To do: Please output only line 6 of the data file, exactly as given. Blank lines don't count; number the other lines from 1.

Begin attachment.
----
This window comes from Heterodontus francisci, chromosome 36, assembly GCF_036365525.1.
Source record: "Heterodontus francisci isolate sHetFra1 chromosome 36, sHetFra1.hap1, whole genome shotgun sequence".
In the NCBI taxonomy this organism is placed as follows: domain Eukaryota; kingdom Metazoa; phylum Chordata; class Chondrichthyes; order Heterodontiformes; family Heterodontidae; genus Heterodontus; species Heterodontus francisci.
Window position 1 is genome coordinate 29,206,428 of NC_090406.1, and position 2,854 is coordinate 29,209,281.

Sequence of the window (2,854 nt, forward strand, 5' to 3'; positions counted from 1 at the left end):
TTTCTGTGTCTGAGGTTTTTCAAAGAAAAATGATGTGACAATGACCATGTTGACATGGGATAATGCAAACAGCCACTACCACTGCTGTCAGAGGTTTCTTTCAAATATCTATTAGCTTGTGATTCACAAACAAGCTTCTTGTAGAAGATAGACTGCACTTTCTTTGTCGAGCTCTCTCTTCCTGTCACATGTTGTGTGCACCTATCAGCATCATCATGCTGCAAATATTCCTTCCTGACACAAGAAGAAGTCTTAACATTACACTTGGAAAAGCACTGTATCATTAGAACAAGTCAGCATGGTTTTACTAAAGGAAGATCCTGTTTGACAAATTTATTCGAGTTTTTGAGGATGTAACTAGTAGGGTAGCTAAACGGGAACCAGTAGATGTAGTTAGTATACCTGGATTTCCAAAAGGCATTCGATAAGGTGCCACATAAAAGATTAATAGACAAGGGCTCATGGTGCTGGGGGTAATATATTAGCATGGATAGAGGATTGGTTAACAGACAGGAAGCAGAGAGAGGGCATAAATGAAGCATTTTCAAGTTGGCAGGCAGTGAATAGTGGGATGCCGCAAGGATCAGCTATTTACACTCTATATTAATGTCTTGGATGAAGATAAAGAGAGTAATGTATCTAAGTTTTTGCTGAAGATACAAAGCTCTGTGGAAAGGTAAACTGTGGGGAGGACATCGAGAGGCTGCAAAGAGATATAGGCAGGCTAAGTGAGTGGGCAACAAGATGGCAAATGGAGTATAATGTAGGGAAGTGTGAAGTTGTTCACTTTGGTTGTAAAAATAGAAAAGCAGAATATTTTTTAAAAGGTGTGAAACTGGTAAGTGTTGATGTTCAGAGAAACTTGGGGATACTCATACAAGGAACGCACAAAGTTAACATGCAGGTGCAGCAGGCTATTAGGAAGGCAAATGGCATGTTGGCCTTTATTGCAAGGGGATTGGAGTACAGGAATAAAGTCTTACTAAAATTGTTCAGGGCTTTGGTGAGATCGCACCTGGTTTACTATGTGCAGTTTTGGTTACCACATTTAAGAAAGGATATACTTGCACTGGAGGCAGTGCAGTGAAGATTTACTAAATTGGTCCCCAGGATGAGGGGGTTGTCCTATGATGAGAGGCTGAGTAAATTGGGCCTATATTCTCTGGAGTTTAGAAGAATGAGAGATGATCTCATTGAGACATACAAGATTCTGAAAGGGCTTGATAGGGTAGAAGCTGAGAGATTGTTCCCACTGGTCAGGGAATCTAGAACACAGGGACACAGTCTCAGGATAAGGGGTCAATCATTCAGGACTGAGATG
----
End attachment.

TTTCTGTGTCTGAGGTTTTTCAAAGAAAAATGATGTGACAATGACCATGTTGACATGGGATAATGCAAACAGCCACTACCACTGCTGTCAGAGGTTTCTTTCAAATATCTATTAGCTTGTGATTCACAAACAAGCTTCTTGTAGAAGATAGACTGCACTTTCTTTGTCGAGCTCTCTCTTCCTGTCACATGTTGTGTGCACCTATCAGCATCATCATGCTGCAAATATTCCTTCCTGACACAAGAAGAAGTCTTAACATTACACTTGGAAAAGCACTGTATCATTAGAACAAGTCAGCATGGTTTTACTAAAGGAAGATCCTGTTTGACAAATTTATTCGAGTTTTTGAGGATGTAACTAGTAGGGTAGCTAAACGGGAACCAGTAGATGTAGTTAGTATACCTGGATTTCCAAAAGGCATTCGATAAGGTGCCACATAAAAGATTAATAGACAAGGGCTCATGGTGCTGGGGGTAATATATTAGCATGGATAGAGGATTGGTTAACAGACAGGAAGCAGAGAGAGGGCATAAATGAAGCATTTTCAAGTTGGCAGGCAGTGAATAGTGGGATGCCGCAAGGATCAGCTATTTACACTCTATATTAATGTCTTGGATGAAGATAAAGAGAGTAATGTATCTAAGTTTTTGCTGAAGATACAAAGCTCTGTGGAAAGGTAAACTGTGGGGAGGACATCGAGAGGCTGCAAAGAGATATAGGCAGGCTAAGTGAGTGGGCAACAAGATGGCAAATGGAGTATAATGTAGGGAAGTGTGAAGTTGTTCACTTTGGTTGTAAAAATAGAAAAGCAGAATATTTTTTAAAAGGTGTGAAACTGGTAAGTGTTGATGTTCAGAGAAACTTGGGGATACTCATACAAGGAACGCACAAAGTTAACATGCAGGTGCAGCAGGCTATTAGGAAGGCAAATGGCATGTTGGCCTTTATTGCAAGGGGATTGGAGTACAGGAATAAAGTCTTACTAAAATTGTTCAGGGCTTTGGTGAGATCGCACCTGGTTTACTATGTGCAGTTTTGGTTACCACATTTAAGAAAGGATATACTTGCACTGGAGGCAGTGCAGTGAAGATTTACTAAATTGGTCCCCAGGATGAGGGGGTTGTCCTATGATGAGAGGCTGAGTAAATTGGGCCTATATTCTCTGGAGTTTAGAAGAATGAGAGATGATCTCATTGAGACATACAAGATTCTGAAAGGGCTTGATAGGGTAGAAGCTGAGAGATTGTTCCCACTGGTCAGGGAATCTAGAACACAGGGACACAGTCTCAGGATAAGGGGTCAATCATTCAGGACTGAGATG